“In necessary things, unity; in doubtful things, liberty; in all things, charity.” -Anne Baxter
If any actress was ever meant to give a pep talk, it was Anne Baxter. The more I learn about her, the more I realize that she never really feared failure. Instead, she always looked to it as a means of growth. To Anne, failure was the necessary heap of ashes from which a phoenix could emerge.
Anne was born on May 7, 1923, in the town of Michigan City, Indiana. Her father, Kenneth Baxter, was a salesman for Seagrams Distillery Company (nowadays, think of the ginger ale), and her mother was Catherine Wright, daughter of world-renowned architect, Frank Lloyd Wright. When Anne was just five years old, she appeared in a school play in Indiana.
Before she turned eleven, Anne’s family moved to New York, where she was raised. Carrying the memories of the school play with her, Anne continued to enjoy acting. New York City was a hub for the entertainment industry at that point, though the film colony was just beginning to move west. The lively entertainment scene in New York City quickly prompted Anne to consider acting as a vocation. At age 10, Anne attended a Broadway play, starring Helen Hayes. Anne was so enthralled by the performance that she declared to her family that she wished to become an actress.
By the time she was 13, she had already appeared in a stage production of Seen but Not Heard and had garnered rave reviews from the tough Broadway critics. The play helped her gain entrance to an exclusive acting school. During this period, Baxter learned her acting craft as a student of the famed teacher Maria Ouspenskaya. In 1939, she was cast as Katharine Hepburn’s little sister, however, Hepburn did not like Baxter’s acting style. Rather than giving up, she turned to Hollywood.
At 16, Baxter screen-tested for the role of Mrs. DeWinter in Rebecca, but lost the role to Joan Fontaine. Director Alfred Hitchcock deemed Baxter too young for the part. As she was thought to be too young for a film career, she packed her bags and returned to the New York with her mother, where she continued to act in Broadway and summer stock up and down the East Coast.
Undaunted by the failure of her previous effort to crack Hollywood, Anne returned to California two years later to try again. This time, her luck was somewhat better. She took a screen test which was ultimately seen by the moguls of Twentieth Century-Fox and she was signed to a seven-year contract. However, before she would make a movie with Fox, Anne was loaned out to MGM to make 20 Mule Team (1940). At only 17 years of age, she was already in the kind of films that other starlets would have envied.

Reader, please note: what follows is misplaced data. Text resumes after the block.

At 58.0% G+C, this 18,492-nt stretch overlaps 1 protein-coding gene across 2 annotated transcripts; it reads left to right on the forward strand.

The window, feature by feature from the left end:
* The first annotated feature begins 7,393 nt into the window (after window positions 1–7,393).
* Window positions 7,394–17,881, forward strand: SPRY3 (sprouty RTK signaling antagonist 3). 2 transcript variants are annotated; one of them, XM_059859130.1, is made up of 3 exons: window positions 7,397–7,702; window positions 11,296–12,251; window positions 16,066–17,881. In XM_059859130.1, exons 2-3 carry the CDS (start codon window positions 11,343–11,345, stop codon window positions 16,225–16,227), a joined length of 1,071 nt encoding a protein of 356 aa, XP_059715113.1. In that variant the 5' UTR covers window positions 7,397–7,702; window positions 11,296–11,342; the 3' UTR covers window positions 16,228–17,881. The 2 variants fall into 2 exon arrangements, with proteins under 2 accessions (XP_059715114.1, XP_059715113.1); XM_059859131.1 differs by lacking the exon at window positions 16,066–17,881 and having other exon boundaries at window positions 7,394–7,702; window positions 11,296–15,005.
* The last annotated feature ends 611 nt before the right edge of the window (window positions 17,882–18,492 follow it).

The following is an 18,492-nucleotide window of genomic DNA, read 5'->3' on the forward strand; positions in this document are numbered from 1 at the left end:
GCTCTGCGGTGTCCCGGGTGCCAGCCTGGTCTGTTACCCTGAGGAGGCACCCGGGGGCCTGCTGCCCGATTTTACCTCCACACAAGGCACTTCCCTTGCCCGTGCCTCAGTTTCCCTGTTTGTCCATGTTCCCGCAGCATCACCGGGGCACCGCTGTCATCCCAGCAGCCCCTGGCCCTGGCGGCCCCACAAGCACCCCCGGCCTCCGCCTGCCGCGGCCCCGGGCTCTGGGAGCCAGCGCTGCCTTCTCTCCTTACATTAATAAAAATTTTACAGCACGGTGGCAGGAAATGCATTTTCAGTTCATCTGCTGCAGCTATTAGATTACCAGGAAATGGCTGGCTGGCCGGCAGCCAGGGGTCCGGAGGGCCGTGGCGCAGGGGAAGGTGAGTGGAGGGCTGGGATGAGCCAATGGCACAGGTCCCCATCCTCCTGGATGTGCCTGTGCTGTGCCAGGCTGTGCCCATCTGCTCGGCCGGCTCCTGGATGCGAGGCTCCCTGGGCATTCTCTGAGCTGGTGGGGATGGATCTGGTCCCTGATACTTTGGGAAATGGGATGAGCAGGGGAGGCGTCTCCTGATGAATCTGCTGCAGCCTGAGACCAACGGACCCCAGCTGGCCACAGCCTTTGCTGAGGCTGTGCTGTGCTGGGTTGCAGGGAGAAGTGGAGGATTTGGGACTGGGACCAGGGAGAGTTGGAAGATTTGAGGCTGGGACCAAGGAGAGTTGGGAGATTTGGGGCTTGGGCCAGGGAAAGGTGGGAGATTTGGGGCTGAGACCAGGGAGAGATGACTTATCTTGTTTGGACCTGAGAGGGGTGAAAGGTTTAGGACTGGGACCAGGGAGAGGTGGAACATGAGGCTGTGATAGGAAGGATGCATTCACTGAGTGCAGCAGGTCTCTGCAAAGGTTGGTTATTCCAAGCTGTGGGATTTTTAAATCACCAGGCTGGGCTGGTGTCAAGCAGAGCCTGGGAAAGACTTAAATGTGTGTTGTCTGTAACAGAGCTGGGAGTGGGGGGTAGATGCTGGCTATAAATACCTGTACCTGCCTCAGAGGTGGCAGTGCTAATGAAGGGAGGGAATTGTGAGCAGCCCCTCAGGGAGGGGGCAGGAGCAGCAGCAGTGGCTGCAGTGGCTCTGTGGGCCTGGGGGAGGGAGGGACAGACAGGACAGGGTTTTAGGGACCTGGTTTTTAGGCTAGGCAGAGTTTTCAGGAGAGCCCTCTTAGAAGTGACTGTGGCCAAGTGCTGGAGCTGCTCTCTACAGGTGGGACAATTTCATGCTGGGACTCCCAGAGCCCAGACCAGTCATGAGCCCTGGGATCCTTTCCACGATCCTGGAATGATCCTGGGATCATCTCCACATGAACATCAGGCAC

Later, she was chosen by director Orson Welles to appear in The Magnificent Ambersons (1942). In 1943, she played a French maid in a north African hotel (with a credible French accent) in Billy Wilder’s Five Graves to Cairo. Baxter co-starred with Tyrone Power and Gene Tierney in 1946’s The Razor’s Edge, for which she won the Academy Award for Best Supporting Actress. Baxter later recounted that The Razor’s Edge contained her only great performance: a hospital scene where the character, Sophie, “loses her husband, child and everything else.” She said she relived the death of her brother, who had died at age three.
In 1946, Baxter married actor John Hodiak. They had one daughter, Katrina, born 1951. Baxter and Hodiak divorced in 1953, which she later blamed on herself. He died one-and-a-half years later.
In 1950, Baxter was chosen to co-star in All About Eve, largely because of a resemblance to Claudette Colbert, who was originally set to star but dropped out and was replaced by Bette Davis. The original idea was to have Baxter’s character gradually come to mirror Colbert’s over the course of the film. Baxter received an Academy Award nomination for Best Actress for the title role of Eve Harrington. She said she modeled the role on an obnoxious understudy she had for her debut performance in the Broadway play Seen But Not Heard at the age of thirteen and who had threatened to “finish her off.”